Elf Boy's Friends - II

by George Gauthier

Chapter 18

The Rescue

The purely cartographic part of their mission went well. The twins sketched and made observations of azimuths and angles of elevation that would later let them calculate the exact distances between the chosen landmarks. The twins' pace count gave them a good measure of the distances between towns along the road with spot elevations taken from a dry barometer. Once they returned to Caerdydd they would calculate the distances and draw up maps.

Quite apart from the topographic value of triangulating from high points, they all enjoyed the feeling of accomplishment as they conquered height after height.

The hard part was gaining soft intelligence about social and economic conditions and the degree of unrest among the local populations. That was mostly Drew's job, in his role as a journalist, sounding out the natives, at least those who would talk with them freely. Many of those he met in taverns or inns were cautious, fearing to be candid with strangers or perhaps wary of informers in their midst.

Drew and the twins had better luck among those they encountered on the roads, persons away from their normal haunts and those who knew them. Messengers, pilgrims, and priests usually traveled alone and were glad of companionship, however fleeting. Others traveled in groups: merchants and their guards, families of migrant laborers, and bands of mercenary soldiers but might still open up to fellow travelers.

The twins had much better luck in the larger towns with tradesmen, operators of freight lines, commodity brokers, and bankers and factors who could see that the twins' maps and commercial guides would facilitate trade. These men of substance met with the twins openly and discussed business and trade knowing that the authorities could hardly object to anything likely ultimately to increase their own revenue from tariffs and imposts on expanded trade.

Drew sometimes took notes during interviews and sometimes wrote them up afterwards. Since he was traveling openly as a journalist, his jottings would not be taken as incriminating evidence of espionage.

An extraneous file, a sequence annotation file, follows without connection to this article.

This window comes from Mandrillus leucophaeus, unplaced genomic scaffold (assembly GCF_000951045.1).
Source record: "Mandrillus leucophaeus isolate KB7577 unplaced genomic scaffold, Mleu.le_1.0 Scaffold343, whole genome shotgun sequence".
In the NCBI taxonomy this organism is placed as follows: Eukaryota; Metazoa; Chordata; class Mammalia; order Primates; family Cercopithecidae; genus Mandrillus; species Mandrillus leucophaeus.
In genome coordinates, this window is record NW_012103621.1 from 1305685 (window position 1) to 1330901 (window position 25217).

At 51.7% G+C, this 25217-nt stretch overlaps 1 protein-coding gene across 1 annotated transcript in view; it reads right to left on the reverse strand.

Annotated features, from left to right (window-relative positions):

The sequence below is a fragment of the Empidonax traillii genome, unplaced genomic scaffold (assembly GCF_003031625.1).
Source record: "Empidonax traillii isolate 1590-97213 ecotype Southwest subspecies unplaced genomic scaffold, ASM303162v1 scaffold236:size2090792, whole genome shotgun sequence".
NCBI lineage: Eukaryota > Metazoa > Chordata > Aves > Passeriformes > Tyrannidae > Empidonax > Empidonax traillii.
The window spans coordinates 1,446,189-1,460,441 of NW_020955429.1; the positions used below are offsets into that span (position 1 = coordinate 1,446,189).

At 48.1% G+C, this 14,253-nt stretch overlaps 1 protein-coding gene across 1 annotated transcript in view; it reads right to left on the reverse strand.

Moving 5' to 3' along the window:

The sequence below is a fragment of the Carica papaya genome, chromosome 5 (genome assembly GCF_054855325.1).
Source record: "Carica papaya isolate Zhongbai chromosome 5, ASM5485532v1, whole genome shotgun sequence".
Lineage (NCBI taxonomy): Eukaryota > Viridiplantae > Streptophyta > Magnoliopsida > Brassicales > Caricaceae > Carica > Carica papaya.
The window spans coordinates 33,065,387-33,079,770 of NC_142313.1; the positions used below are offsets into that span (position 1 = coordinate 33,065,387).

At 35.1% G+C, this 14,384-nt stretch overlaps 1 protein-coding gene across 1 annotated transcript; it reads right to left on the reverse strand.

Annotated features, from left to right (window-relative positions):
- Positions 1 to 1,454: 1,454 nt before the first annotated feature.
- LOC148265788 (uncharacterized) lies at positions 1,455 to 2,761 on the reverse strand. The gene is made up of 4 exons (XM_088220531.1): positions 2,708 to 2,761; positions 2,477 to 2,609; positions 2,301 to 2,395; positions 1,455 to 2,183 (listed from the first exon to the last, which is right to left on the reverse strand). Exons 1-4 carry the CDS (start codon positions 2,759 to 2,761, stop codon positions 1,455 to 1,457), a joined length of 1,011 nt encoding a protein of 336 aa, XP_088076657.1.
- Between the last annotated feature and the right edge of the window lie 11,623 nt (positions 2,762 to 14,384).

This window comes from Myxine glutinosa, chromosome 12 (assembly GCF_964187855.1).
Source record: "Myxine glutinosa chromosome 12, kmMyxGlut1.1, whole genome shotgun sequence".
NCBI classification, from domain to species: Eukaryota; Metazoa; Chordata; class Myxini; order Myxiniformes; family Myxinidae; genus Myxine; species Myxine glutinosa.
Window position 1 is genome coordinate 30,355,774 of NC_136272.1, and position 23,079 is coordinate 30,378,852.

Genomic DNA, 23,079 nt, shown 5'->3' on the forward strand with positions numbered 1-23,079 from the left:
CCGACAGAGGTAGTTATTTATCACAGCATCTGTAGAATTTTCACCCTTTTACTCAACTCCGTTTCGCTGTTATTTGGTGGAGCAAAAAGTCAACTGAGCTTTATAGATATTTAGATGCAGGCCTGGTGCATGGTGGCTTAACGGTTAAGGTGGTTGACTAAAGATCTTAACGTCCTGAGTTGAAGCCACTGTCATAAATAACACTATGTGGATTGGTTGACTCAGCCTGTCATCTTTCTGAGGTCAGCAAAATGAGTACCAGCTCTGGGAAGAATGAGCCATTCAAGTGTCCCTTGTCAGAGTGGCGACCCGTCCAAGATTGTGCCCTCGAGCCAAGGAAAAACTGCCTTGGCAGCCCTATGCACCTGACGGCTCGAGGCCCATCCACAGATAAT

He also read the news-sheets available in the larger towns and cities. With the low rates of literacy in the region, they were still only a single sheet. Also many readers had to listen while they were read aloud on market day or in the taverns.

Their journey carried them through more than a dozen member states of the Alliance of the Far West nearly to the border with the Despotate.

One day, while cutting cross country to just about their last objective, their party came upon a poignant human drama: a young couple fleeing from a pack of hunting dogs. The boy had boosted the girl to the top of a boulder then stood with his back to the stone, defying the oncoming pack with only a quarterstaff held at the ready.

Behind the pack came a well-mounted party of six, a dog handler, four men-at-arms, and a nobleman, as he appeared to be from his rich dress, a cruelly handsome dark haired man in his thirties. This lord called to the dog handler to set the dogs on the brave youth and tear him apart.

That brought a look of dismay to the face of the handler who thought the role of his pack was just to track the fugitives down, not to kill them. He shook his head, refusing to carry out the homicidal order.

"Damn you Gruffudd for disobeying me. You will answer for it, be sure of that."

"As for the eloping couple, the bride-to-be will now witness her consort-to-be torn limb from limb before her very eyes. The dogs are trained to obey my voice too. Watch and see what happens to those who cross me."

"Hold!" Finn called out with all the power of his deep chest.

The lord turned his mount toward the four interlopers. His four guards flanked him, shields unstrapped from saddles and brought forward, all of them easing their swords in their scabbards. Finn stepped forward to face them his own quarterstaff in hand, with the twins to his right and Drew to his left, his deadly steel spheres at the ready in his hand.

Arrogantly thinking he had the upper hand, the noble called out:

"Who are you, stranger, to interfere in my business? Those two over there are serfs, fugitives from my estate. I have every right to stop them."

Finn shook his head:

"Maybe you had a legal right to catch them, but to loose a pack of dogs on a brave boy and kill him is just murder. As I see it, you just forfeited any claim you had on them."

"How dare you talk to me that way? You are a nobody, a commoner and a foreigner to boot, while I am an aristocrat of ancient lineage."

"Besides, do you really think you can stop me, stop us really. We are six mounted men and thirty dogs against a half-grown Frost Giant, a pair of pretty boys, and a diminutive red-head. No armor on any of you, and your three allies are more than half-naked. Back off."